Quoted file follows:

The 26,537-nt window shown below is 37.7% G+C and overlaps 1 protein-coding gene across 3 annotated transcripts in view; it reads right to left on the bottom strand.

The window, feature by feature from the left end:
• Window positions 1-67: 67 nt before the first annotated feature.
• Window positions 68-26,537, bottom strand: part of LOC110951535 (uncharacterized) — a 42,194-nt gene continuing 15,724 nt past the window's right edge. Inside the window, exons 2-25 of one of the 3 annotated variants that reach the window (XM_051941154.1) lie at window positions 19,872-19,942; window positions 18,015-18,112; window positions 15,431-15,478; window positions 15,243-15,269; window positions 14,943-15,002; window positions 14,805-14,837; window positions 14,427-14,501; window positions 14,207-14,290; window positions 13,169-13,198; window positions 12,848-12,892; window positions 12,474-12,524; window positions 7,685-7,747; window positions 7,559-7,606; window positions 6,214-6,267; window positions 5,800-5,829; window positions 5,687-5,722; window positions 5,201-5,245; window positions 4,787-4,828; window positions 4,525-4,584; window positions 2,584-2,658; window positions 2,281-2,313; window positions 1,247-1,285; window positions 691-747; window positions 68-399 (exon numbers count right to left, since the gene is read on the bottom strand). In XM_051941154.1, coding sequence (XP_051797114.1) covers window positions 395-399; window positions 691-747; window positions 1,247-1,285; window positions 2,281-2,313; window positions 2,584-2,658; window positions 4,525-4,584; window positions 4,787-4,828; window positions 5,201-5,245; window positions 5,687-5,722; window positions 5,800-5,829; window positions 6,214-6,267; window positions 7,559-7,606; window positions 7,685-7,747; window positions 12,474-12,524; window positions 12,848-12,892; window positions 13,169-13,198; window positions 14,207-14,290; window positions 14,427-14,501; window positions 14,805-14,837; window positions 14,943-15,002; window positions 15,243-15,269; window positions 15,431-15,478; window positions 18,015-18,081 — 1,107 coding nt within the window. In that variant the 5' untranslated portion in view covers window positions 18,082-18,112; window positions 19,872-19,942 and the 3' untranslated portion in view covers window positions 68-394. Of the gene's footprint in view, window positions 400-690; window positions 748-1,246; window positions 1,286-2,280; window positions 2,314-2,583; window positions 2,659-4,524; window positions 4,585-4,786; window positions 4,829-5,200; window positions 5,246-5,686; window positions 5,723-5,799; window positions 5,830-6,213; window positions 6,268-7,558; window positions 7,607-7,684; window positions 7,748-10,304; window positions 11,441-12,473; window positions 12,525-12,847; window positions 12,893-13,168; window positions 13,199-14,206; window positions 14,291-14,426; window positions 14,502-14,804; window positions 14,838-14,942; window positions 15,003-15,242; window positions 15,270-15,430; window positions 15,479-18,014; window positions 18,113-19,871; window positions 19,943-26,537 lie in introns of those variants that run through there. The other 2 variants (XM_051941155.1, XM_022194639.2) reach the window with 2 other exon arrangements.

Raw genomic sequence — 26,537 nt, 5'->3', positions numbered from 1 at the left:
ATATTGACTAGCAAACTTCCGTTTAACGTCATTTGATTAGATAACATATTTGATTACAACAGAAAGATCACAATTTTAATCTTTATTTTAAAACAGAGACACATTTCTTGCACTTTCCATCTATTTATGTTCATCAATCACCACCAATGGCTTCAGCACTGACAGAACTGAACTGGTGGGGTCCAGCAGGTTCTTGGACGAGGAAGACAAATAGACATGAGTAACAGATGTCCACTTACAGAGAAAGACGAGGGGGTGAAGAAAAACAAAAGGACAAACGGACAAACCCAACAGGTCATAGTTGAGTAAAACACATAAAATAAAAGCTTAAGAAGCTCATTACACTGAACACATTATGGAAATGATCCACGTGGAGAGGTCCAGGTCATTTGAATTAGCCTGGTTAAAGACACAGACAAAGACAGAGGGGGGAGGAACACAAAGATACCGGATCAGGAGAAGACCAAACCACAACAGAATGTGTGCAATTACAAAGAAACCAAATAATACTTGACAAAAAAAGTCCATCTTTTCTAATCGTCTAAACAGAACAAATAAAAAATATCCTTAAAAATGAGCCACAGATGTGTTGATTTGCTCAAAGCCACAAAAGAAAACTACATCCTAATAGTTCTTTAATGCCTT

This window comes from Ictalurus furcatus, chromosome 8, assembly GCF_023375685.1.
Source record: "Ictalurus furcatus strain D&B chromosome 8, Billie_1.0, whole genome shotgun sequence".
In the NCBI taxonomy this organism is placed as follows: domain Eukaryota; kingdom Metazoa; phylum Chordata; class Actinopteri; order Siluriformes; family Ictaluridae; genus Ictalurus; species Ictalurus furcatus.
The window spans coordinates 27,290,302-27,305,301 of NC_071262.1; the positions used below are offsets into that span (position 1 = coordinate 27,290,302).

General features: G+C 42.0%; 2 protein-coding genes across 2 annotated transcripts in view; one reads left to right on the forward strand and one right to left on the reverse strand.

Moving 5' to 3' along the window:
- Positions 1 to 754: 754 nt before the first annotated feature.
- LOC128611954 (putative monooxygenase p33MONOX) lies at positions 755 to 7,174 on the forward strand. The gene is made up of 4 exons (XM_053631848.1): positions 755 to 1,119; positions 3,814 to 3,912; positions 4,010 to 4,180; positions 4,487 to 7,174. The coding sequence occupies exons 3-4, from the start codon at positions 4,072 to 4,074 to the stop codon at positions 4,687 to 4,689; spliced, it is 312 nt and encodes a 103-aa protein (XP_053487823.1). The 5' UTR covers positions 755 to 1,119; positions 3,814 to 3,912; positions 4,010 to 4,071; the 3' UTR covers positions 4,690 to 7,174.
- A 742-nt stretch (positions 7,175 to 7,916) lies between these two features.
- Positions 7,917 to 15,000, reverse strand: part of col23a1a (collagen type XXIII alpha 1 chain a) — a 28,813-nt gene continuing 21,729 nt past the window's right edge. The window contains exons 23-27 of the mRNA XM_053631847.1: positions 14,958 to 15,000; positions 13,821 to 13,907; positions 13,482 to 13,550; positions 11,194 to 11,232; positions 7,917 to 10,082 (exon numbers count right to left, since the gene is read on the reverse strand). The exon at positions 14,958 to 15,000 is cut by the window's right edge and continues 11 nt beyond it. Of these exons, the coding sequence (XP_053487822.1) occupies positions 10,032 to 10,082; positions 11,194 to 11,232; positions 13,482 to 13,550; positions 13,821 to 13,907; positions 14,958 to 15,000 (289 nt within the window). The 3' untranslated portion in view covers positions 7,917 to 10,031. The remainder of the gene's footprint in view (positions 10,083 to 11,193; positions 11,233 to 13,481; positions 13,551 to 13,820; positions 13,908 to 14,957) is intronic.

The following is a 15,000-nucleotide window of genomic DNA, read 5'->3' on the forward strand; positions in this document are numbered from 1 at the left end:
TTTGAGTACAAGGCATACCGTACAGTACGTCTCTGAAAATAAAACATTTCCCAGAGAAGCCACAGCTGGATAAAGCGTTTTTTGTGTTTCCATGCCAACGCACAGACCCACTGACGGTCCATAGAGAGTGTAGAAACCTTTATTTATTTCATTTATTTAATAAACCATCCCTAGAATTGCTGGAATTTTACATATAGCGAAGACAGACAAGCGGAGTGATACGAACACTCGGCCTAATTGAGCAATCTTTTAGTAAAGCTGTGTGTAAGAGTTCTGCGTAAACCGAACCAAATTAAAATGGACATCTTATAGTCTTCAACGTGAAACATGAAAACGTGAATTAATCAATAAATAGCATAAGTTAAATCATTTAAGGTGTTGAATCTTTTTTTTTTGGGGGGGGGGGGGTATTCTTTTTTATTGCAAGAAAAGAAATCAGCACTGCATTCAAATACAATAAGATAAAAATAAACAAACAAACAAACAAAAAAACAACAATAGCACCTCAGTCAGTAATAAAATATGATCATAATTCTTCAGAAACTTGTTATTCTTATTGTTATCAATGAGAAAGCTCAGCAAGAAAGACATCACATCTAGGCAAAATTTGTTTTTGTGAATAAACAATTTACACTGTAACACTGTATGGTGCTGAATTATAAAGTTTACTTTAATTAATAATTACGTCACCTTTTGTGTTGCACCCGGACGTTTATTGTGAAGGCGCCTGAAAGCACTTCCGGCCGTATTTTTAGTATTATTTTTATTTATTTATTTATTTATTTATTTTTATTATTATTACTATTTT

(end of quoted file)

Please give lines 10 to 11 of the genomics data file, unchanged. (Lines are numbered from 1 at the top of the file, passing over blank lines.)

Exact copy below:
The window spans coordinates 27,290,302-27,305,301 of NC_071262.1; the positions used below are offsets into that span (position 1 = coordinate 27,290,302).

General features: G+C 42.0%; 2 protein-coding genes across 2 annotated transcripts in view; one reads left to right on the forward strand and one right to left on the reverse strand.